Latter-day turbofolk star Goga. Photo by Ana Kraš.


Thomas Morton
10 min readDec 1, 2020


The Rise & Fall of Serbian Turbofolk

Originally published in Vice Magazine in November 2011. If you’d like to watch the documentary-cum-chaotic road trip that led to this article, I’ve put the link down at the bottom to avoid spoilers (and also to collect the pageviews in case you decide to bounce to the video version in lieu of reading).

Remember at the beginning of the 90s when normal people got into Garth Brooks and Time magazine was running articles called things like “Has Country Gone City?” It was a tense moment, but thankfully it passed and within months the greater American herd was back to enjoying the fruits of the non-rural US music industry. Like Shai.

Yugoslavia’s flirtation with country music did not end so well. Rather than segueing peacefully into rap or La Bouche, their vox populi ripped the nation apart and led to unfathomable acts of violence that will permanently ruin your eyeballs if you YouTube them at three in the morning.

After liberating Yugoslavia at the end of World War II, Marshal Tito embarked on your standard communist program of way-too-rapid modernization. Part of this was basic necessity. The Balkans had been kept as a strategic backwater by Western Europe since Roman times and included regions that, by the mid-20th century, still hadn’t discovered the maxi pad. But another part of it was fostering a new sense of national pride and proving to the outside world that his socialist Yugoslavians weren’t just a bunch of hillbillies with unpronounceable names and menses drizzling down their legs.

To this end, the Yugoslav central committee took the Balkans’ millennia-old tradition of folk music, cleaned out all the references to drinking and fucking in the bushes, stripped it of its ethnic specifiers, and presented the bland new result with the appropriately bland title of “newly composed folk music” (NCFM). The forced ethnic neutrality was especially important to Tito, as the component republics of the Socialist Federal Republic of Yugoslavia had a historical propensity for killing one another in horrible and grandiose ways. Consider the fact that they’d just finished a war in which the Croatian Ustaše regime had committed such skin-crawling atrocities against Serbs that the Nazis had to tell them to chill out. Nobody wanted some old drinking song riling those chuckleheads up.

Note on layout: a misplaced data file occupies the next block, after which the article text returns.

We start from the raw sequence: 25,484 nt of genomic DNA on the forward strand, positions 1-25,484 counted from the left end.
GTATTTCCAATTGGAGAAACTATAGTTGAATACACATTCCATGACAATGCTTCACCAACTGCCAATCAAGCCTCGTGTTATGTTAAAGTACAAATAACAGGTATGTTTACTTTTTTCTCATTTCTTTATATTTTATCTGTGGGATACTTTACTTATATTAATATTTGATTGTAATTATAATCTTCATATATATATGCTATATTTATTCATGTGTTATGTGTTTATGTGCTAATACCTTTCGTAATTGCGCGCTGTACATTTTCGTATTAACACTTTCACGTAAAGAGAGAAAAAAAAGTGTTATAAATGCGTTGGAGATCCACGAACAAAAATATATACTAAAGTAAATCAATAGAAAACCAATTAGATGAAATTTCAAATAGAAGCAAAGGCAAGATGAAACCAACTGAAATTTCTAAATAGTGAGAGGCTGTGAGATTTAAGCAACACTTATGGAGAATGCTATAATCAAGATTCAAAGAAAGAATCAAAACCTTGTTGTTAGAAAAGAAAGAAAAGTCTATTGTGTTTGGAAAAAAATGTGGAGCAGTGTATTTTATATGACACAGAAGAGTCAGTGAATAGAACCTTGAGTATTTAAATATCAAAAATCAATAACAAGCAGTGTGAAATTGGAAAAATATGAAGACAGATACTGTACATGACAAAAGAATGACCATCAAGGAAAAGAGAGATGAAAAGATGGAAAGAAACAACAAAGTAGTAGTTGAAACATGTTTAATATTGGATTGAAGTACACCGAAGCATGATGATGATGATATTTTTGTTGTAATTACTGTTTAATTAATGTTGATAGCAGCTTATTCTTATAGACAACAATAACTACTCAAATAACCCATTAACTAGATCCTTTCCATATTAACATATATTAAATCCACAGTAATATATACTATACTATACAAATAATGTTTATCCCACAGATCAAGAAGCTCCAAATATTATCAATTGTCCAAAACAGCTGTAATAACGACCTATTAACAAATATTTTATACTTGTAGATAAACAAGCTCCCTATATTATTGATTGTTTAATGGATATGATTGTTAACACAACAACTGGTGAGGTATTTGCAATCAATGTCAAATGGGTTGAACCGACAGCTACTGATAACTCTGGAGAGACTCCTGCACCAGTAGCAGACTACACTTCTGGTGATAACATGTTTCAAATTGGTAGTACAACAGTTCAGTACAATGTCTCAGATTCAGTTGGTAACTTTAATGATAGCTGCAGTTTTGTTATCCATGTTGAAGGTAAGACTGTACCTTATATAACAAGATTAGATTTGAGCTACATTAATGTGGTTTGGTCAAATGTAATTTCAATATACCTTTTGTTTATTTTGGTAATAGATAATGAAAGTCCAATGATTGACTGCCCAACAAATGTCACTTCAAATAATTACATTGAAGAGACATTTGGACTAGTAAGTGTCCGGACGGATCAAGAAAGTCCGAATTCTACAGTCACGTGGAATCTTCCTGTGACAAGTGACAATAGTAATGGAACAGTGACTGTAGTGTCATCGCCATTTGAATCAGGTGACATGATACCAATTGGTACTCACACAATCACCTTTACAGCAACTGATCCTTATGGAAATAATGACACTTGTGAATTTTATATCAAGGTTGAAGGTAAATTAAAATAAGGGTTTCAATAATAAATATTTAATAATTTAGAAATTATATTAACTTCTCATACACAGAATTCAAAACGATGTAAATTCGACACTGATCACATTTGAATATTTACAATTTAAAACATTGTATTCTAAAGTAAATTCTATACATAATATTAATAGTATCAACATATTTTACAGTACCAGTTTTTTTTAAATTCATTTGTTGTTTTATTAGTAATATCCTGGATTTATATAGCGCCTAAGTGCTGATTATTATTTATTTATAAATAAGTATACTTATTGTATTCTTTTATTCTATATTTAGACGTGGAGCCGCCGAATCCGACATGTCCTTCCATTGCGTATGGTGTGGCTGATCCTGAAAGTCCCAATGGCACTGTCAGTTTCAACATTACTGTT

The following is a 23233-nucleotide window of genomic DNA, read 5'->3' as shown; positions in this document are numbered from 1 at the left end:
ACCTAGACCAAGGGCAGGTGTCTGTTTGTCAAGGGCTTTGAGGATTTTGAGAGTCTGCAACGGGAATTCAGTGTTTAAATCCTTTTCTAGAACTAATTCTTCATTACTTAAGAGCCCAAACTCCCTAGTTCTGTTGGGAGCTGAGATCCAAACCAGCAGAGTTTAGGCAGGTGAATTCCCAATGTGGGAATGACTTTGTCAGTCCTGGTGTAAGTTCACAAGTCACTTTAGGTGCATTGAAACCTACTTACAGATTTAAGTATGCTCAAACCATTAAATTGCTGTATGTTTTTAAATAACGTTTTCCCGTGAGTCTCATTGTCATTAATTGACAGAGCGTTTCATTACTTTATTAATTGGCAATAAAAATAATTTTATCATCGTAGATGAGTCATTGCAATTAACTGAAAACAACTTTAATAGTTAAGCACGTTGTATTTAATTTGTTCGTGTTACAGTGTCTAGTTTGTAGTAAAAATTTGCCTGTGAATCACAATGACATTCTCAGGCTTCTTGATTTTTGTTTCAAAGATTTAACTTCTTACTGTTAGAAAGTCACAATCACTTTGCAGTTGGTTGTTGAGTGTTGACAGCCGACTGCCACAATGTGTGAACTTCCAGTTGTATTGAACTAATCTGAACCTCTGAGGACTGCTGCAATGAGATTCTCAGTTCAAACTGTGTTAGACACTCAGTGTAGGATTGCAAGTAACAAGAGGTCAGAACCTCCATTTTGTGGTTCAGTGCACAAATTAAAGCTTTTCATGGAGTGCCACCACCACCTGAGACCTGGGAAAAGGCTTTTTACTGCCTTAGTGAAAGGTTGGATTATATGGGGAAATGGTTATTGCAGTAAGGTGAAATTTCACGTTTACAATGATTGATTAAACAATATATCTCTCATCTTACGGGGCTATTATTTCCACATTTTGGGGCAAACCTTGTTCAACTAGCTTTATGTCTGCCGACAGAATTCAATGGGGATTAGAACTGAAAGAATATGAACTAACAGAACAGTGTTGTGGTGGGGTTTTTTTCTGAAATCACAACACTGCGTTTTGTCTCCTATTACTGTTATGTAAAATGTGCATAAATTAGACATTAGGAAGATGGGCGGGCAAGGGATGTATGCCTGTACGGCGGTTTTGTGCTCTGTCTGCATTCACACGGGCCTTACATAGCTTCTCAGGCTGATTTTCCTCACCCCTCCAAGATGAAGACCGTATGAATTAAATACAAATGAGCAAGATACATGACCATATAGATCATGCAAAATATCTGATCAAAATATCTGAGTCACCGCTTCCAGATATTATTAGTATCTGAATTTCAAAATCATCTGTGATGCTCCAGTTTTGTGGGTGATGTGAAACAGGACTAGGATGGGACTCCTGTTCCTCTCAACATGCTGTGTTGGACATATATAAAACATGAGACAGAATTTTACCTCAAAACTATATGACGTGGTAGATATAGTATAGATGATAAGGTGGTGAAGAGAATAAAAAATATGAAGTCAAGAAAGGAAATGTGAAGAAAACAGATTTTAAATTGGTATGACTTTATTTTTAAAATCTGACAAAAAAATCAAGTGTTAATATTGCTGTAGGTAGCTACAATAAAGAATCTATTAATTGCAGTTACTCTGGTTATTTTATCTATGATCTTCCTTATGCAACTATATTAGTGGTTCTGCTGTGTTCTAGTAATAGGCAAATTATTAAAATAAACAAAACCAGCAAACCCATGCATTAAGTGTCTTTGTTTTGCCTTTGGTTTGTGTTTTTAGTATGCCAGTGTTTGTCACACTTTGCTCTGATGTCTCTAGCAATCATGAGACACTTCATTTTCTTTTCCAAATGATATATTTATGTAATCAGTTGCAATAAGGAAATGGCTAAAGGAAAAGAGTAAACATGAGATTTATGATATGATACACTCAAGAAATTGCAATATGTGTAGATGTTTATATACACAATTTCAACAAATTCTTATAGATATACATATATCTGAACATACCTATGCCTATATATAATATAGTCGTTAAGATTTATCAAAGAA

Tito died in 1980, and the cracks in his dignified, multiethnic Yugoslavia quickly started showing. In 1983, a Bosnian-born singer named Lepa Brena beat out the state-supported pop and NCFM groups to win that year’s nomination for the Eurovision song contest. Her entry was an actual-folk number about screwing some guy in the bushes, and it propelled her overnight into Yugoslavia’s biggest star.

Brena had come up singing in the truck-stop restaurants and kafanas along Serbia’s major highway (a kafana is like a bar, but shittier), where the racey, old style of folk had gained an underground following despite the state’s best efforts. Brena’s music painted a chilling portrait of rural backwardness in the SFRY, one drastically at odds with the party line. But while officials trying to secure the ’84 Winter Olympics for their country may have balked at such unflattering ditties as “Evo moga delije” (“Here’s My Hero”), the video for which features Brena’s husband as a beer-bloated Yugoslavian everylummox who insults her cooking and passes out in bed cradling a bottle of brandy; or her follow-up hit “Nema leka apoteka” (“The No-Cure Pharmacy”), which suggests that Yugoslavian dentistry is run by incompetents and general anesthesia is administered by having the hygienist show the patient her tits, they struck a chord with the Balkan hoi polloi.

Within a year Brena was playing shows to stadium crowds, and the M22 kafana circuit was bulging with imitators. Still unable to secure airplay from the state-controlled TV and radio, however, most budding “popfolk” singers sought support from the only members of their audience with any money — the Serbian mafia.

The late 80s proved a very lucky time to have a Serbian gangster as your manager. In 1988, mass protests in eastern Yugoslavia threatened the already-not-doin’-so-hot socialist state, and led future president Slobodan Milošević to break with the party’s taboo against nationalism. Openly declaring himself a champion for Serb rights, Milošević kicked off a long-pent-up eruption of ethnic pride throughout the SFRY, and soon everybody hated everybody else just like old times.